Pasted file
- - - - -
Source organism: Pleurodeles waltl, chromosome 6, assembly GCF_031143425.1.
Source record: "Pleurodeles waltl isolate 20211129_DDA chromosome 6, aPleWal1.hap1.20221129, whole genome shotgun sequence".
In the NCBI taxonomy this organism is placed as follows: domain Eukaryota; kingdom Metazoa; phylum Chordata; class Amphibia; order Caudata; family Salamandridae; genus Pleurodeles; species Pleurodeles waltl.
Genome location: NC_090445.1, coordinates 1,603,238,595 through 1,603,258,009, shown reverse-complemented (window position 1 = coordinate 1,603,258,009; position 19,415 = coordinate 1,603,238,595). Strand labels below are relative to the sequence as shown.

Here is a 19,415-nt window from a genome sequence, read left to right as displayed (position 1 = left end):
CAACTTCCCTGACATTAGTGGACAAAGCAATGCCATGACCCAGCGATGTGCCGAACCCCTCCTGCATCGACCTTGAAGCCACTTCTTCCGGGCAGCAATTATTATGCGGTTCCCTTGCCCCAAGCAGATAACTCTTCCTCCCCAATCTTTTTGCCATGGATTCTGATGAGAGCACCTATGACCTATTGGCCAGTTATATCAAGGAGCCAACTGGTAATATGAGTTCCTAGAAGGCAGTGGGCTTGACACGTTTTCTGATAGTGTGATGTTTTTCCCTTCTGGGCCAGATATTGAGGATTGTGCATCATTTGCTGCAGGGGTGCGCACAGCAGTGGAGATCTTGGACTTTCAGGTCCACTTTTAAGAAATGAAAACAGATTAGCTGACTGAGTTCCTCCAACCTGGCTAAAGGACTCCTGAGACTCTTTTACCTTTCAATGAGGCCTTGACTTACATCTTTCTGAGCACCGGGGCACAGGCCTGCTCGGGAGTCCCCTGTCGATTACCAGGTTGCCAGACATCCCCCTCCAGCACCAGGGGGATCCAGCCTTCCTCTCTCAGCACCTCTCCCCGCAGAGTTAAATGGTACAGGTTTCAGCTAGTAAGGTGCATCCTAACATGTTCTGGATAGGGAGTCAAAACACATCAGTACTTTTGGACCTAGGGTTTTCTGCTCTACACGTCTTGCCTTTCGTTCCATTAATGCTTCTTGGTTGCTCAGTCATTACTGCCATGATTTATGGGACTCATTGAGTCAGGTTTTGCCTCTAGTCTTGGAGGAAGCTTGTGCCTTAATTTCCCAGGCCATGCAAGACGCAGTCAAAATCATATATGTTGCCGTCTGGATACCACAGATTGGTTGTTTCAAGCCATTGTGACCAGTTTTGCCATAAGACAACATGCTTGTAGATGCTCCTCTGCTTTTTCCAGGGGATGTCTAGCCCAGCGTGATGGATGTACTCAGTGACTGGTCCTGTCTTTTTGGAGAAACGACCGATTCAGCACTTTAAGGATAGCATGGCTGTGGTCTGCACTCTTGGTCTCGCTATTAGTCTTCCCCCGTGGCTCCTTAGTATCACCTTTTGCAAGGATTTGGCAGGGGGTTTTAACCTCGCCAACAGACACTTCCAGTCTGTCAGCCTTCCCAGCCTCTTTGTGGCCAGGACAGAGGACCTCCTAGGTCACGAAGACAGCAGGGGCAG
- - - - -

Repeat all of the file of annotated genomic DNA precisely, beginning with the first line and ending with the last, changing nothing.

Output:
Source organism: Pleurodeles waltl, chromosome 6, assembly GCF_031143425.1.
Source record: "Pleurodeles waltl isolate 20211129_DDA chromosome 6, aPleWal1.hap1.20221129, whole genome shotgun sequence".
In the NCBI taxonomy this organism is placed as follows: domain Eukaryota; kingdom Metazoa; phylum Chordata; class Amphibia; order Caudata; family Salamandridae; genus Pleurodeles; species Pleurodeles waltl.
Genome location: NC_090445.1, coordinates 1,603,238,595 through 1,603,258,009, shown reverse-complemented (window position 1 = coordinate 1,603,258,009; position 19,415 = coordinate 1,603,238,595). Strand labels below are relative to the sequence as shown.

Here is a 19,415-nt window from a genome sequence, read left to right as displayed (position 1 = left end):
CAACTTCCCTGACATTAGTGGACAAAGCAATGCCATGACCCAGCGATGTGCCGAACCCCTCCTGCATCGACCTTGAAGCCACTTCTTCCGGGCAGCAATTATTATGCGGTTCCCTTGCCCCAAGCAGATAACTCTTCCTCCCCAATCTTTTTGCCATGGATTCTGATGAGAGCACCTATGACCTATTGGCCAGTTATATCAAGGAGCCAACTGGTAATATGAGTTCCTAGAAGGCAGTGGGCTTGACACGTTTTCTGATAGTGTGATGTTTTTCCCTTCTGGGCCAGATATTGAGGATTGTGCATCATTTGCTGCAGGGGTGCGCACAGCAGTGGAGATCTTGGACTTTCAGGTCCACTTTTAAGAAATGAAAACAGATTAGCTGACTGAGTTCCTCCAACCTGGCTAAAGGACTCCTGAGACTCTTTTACCTTTCAATGAGGCCTTGACTTACATCTTTCTGAGCACCGGGGCACAGGCCTGCTCGGGAGTCCCCTGTCGATTACCAGGTTGCCAGACATCCCCCTCCAGCACCAGGGGGATCCAGCCTTCCTCTCTCAGCACCTCTCCCCGCAGAGTTAAATGGTACAGGTTTCAGCTAGTAAGGTGCATCCTAACATGTTCTGGATAGGGAGTCAAAACACATCAGTACTTTTGGACCTAGGGTTTTCTGCTCTACACGTCTTGCCTTTCGTTCCATTAATGCTTCTTGGTTGCTCAGTCATTACTGCCATGATTTATGGGACTCATTGAGTCAGGTTTTGCCTCTAGTCTTGGAGGAAGCTTGTGCCTTAATTTCCCAGGCCATGCAAGACGCAGTCAAAATCATATATGTTGCCGTCTGGATACCACAGATTGGTTGTTTCAAGCCATTGTGACCAGTTTTGCCATAAGACAACATGCTTGTAGATGCTCCTCTGCTTTTTCCAGGGGATGTCTAGCCCAGCGTGATGGATGTACTCAGTGACTGGTCCTGTCTTTTTGGAGAAACGACCGATTCAGCACTTTAAGGATAGCATGGCTGTGGTCTGCACTCTTGGTCTCGCTATTAGTCTTCCCCCGTGGCTCCTTAGTATCACCTTTTGCAAGGATTTGGCAGGGGGTTTTAACCTCGCCAACAGACACTTCCAGTCTGTCAGCCTTCCCAGCCTCTTTGTGGCCAGGACAGAGGACCTCCTAGGTCACGAAGACAGCAGGGGCAG